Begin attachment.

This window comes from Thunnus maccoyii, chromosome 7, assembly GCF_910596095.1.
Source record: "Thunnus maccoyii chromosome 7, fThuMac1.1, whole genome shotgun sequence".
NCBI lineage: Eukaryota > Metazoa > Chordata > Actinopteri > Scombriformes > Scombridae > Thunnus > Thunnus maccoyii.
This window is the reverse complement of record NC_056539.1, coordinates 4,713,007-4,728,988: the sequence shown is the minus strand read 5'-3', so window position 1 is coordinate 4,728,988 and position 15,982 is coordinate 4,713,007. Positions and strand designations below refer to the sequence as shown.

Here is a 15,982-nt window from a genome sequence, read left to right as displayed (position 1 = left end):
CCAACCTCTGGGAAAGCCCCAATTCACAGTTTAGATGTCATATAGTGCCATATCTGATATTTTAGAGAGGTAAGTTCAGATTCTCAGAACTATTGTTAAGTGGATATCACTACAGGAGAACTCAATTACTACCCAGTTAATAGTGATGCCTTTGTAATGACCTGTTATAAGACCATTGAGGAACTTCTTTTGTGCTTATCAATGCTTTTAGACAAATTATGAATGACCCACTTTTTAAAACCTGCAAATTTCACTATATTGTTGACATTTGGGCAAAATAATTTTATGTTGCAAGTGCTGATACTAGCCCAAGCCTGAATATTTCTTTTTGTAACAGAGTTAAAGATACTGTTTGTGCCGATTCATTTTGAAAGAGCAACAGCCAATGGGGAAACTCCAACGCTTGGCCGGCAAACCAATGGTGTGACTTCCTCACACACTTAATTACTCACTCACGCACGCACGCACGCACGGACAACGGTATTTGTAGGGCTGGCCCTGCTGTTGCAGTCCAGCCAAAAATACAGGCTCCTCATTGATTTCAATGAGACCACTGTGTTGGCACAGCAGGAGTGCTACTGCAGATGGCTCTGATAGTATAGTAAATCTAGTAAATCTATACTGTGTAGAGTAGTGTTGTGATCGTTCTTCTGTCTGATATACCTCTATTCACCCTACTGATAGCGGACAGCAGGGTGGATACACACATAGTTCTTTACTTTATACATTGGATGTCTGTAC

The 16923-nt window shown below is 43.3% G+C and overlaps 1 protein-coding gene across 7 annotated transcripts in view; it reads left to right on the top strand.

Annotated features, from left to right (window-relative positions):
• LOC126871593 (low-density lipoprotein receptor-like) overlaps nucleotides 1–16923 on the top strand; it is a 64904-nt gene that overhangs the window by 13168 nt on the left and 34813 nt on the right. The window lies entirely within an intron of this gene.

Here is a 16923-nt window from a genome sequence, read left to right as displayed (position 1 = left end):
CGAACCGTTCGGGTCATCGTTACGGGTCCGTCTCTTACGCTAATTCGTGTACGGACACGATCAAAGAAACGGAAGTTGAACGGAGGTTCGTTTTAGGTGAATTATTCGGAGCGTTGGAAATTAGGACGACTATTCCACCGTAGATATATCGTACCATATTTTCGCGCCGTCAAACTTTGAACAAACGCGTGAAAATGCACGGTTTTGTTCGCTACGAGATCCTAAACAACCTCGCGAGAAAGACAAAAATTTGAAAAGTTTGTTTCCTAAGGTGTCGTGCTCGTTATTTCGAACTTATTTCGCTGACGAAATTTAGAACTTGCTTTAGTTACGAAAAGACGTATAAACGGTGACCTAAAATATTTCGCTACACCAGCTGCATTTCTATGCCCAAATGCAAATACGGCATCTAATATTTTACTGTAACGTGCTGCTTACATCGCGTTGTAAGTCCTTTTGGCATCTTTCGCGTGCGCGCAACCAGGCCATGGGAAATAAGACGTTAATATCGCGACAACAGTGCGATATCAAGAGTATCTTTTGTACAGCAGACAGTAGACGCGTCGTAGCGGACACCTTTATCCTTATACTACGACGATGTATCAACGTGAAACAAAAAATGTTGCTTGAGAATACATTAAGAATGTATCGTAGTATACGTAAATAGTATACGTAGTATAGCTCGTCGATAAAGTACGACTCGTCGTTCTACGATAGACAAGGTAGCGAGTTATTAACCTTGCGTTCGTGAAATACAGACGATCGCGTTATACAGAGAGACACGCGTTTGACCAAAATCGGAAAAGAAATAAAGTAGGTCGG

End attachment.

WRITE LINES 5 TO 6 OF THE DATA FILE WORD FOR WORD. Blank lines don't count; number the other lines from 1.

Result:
Here is a 15,982-nt window from a genome sequence, read left to right as displayed (position 1 = left end):
CCAACCTCTGGGAAAGCCCCAATTCACAGTTTAGATGTCATATAGTGCCATATCTGATATTTTAGAGAGGTAAGTTCAGATTCTCAGAACTATTGTTAAGTGGATATCACTACAGGAGAACTCAATTACTACCCAGTTAATAGTGATGCCTTTGTAATGACCTGTTATAAGACCATTGAGGAACTTCTTTTGTGCTTATCAATGCTTTTAGACAAATTATGAATGACCCACTTTTTAAAACCTGCAAATTTCACTATATTGTTGACATTTGGGCAAAATAATTTTATGTTGCAAGTGCTGATACTAGCCCAAGCCTGAATATTTCTTTTTGTAACAGAGTTAAAGATACTGTTTGTGCCGATTCATTTTGAAAGAGCAACAGCCAATGGGGAAACTCCAACGCTTGGCCGGCAAACCAATGGTGTGACTTCCTCACACACTTAATTACTCACTCACGCACGCACGCACGCACGGACAACGGTATTTGTAGGGCTGGCCCTGCTGTTGCAGTCCAGCCAAAAATACAGGCTCCTCATTGATTTCAATGAGACCACTGTGTTGGCACAGCAGGAGTGCTACTGCAGATGGCTCTGATAGTATAGTAAATCTAGTAAATCTATACTGTGTAGAGTAGTGTTGTGATCGTTCTTCTGTCTGATATACCTCTATTCACCCTACTGATAGCGGACAGCAGGGTGGATACACACATAGTTCTTTACTTTATACATTGGATGTCTGTAC